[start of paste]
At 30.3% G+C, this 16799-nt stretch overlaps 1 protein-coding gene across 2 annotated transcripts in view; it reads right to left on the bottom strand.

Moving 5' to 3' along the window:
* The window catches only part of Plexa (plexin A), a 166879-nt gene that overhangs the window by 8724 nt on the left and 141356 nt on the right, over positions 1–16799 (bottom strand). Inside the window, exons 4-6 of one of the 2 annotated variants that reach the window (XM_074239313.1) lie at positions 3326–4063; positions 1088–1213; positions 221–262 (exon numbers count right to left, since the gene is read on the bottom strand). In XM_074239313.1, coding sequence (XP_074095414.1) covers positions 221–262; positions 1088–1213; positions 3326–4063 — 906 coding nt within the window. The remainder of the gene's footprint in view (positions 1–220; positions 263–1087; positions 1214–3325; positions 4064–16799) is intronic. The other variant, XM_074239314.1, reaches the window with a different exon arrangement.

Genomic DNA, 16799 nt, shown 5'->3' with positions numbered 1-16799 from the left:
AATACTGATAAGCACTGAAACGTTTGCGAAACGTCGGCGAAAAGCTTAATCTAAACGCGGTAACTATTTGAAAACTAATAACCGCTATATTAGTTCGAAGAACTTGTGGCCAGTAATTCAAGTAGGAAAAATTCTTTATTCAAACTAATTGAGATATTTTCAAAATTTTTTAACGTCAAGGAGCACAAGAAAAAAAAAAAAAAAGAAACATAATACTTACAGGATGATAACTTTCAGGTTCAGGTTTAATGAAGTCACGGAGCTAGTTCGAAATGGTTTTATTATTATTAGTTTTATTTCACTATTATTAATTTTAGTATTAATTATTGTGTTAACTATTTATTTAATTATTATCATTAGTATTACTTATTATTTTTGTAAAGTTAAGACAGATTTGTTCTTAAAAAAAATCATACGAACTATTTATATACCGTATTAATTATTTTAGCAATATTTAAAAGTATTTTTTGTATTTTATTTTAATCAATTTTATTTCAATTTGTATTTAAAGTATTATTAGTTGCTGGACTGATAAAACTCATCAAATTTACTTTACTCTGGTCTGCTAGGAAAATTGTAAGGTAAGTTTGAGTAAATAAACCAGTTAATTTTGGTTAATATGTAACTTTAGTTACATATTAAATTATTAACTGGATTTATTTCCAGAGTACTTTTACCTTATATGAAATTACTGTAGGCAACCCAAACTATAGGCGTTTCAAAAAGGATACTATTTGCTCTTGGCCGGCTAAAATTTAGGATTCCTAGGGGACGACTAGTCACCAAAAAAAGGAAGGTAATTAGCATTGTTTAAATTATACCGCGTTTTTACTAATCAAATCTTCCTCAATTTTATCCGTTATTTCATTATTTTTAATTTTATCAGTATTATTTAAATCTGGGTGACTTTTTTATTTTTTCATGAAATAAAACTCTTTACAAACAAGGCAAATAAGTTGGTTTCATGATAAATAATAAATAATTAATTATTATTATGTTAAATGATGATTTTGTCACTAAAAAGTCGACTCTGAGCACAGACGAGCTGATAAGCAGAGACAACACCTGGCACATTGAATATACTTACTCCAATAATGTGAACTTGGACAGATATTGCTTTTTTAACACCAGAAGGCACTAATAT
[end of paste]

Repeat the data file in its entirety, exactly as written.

At 30.3% G+C, this 16799-nt stretch overlaps 1 protein-coding gene across 2 annotated transcripts in view; it reads right to left on the bottom strand.

Moving 5' to 3' along the window:
* The window catches only part of Plexa (plexin A), a 166879-nt gene that overhangs the window by 8724 nt on the left and 141356 nt on the right, over positions 1–16799 (bottom strand). Inside the window, exons 4-6 of one of the 2 annotated variants that reach the window (XM_074239313.1) lie at positions 3326–4063; positions 1088–1213; positions 221–262 (exon numbers count right to left, since the gene is read on the bottom strand). In XM_074239313.1, coding sequence (XP_074095414.1) covers positions 221–262; positions 1088–1213; positions 3326–4063 — 906 coding nt within the window. The remainder of the gene's footprint in view (positions 1–220; positions 263–1087; positions 1214–3325; positions 4064–16799) is intronic. The other variant, XM_074239314.1, reaches the window with a different exon arrangement.

Genomic DNA, 16799 nt, shown 5'->3' with positions numbered 1-16799 from the left:
AATACTGATAAGCACTGAAACGTTTGCGAAACGTCGGCGAAAAGCTTAATCTAAACGCGGTAACTATTTGAAAACTAATAACCGCTATATTAGTTCGAAGAACTTGTGGCCAGTAATTCAAGTAGGAAAAATTCTTTATTCAAACTAATTGAGATATTTTCAAAATTTTTTAACGTCAAGGAGCACAAGAAAAAAAAAAAAAAAGAAACATAATACTTACAGGATGATAACTTTCAGGTTCAGGTTTAATGAAGTCACGGAGCTAGTTCGAAATGGTTTTATTATTATTAGTTTTATTTCACTATTATTAATTTTAGTATTAATTATTGTGTTAACTATTTATTTAATTATTATCATTAGTATTACTTATTATTTTTGTAAAGTTAAGACAGATTTGTTCTTAAAAAAAATCATACGAACTATTTATATACCGTATTAATTATTTTAGCAATATTTAAAAGTATTTTTTGTATTTTATTTTAATCAATTTTATTTCAATTTGTATTTAAAGTATTATTAGTTGCTGGACTGATAAAACTCATCAAATTTACTTTACTCTGGTCTGCTAGGAAAATTGTAAGGTAAGTTTGAGTAAATAAACCAGTTAATTTTGGTTAATATGTAACTTTAGTTACATATTAAATTATTAACTGGATTTATTTCCAGAGTACTTTTACCTTATATGAAATTACTGTAGGCAACCCAAACTATAGGCGTTTCAAAAAGGATACTATTTGCTCTTGGCCGGCTAAAATTTAGGATTCCTAGGGGACGACTAGTCACCAAAAAAAGGAAGGTAATTAGCATTGTTTAAATTATACCGCGTTTTTACTAATCAAATCTTCCTCAATTTTATCCGTTATTTCATTATTTTTAATTTTATCAGTATTATTTAAATCTGGGTGACTTTTTTATTTTTTCATGAAATAAAACTCTTTACAAACAAGGCAAATAAGTTGGTTTCATGATAAATAATAAATAATTAATTATTATTATGTTAAATGATGATTTTGTCACTAAAAAGTCGACTCTGAGCACAGACGAGCTGATAAGCAGAGACAACACCTGGCACATTGAATATACTTACTCCAATAATGTGAACTTGGACAGATATTGCTTTTTTAACACCAGAAGGCACTAATAT